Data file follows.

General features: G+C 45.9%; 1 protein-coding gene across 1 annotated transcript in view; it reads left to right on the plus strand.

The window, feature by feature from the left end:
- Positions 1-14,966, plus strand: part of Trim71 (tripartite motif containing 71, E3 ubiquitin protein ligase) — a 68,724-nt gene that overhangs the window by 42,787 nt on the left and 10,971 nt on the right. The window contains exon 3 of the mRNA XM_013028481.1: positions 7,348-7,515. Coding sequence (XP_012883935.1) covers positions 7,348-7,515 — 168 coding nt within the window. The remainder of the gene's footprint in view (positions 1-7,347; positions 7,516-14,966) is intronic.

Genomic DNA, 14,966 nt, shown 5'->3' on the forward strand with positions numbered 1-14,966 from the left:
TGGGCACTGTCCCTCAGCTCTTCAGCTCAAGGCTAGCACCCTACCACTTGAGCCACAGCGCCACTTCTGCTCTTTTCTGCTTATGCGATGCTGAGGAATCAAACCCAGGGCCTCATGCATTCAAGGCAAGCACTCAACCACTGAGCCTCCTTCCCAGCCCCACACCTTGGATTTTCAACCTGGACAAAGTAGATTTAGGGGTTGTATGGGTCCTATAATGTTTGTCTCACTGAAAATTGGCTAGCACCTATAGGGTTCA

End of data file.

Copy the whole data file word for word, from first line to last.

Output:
General features: G+C 45.9%; 1 protein-coding gene across 1 annotated transcript in view; it reads left to right on the plus strand.

The window, feature by feature from the left end:
- Positions 1-14,966, plus strand: part of Trim71 (tripartite motif containing 71, E3 ubiquitin protein ligase) — a 68,724-nt gene that overhangs the window by 42,787 nt on the left and 10,971 nt on the right. The window contains exon 3 of the mRNA XM_013028481.1: positions 7,348-7,515. Coding sequence (XP_012883935.1) covers positions 7,348-7,515 — 168 coding nt within the window. The remainder of the gene's footprint in view (positions 1-7,347; positions 7,516-14,966) is intronic.

Genomic DNA, 14,966 nt, shown 5'->3' on the forward strand with positions numbered 1-14,966 from the left:
TGGGCACTGTCCCTCAGCTCTTCAGCTCAAGGCTAGCACCCTACCACTTGAGCCACAGCGCCACTTCTGCTCTTTTCTGCTTATGCGATGCTGAGGAATCAAACCCAGGGCCTCATGCATTCAAGGCAAGCACTCAACCACTGAGCCTCCTTCCCAGCCCCACACCTTGGATTTTCAACCTGGACAAAGTAGATTTAGGGGTTGTATGGGTCCTATAATGTTTGTCTCACTGAAAATTGGCTAGCACCTATAGGGTTCA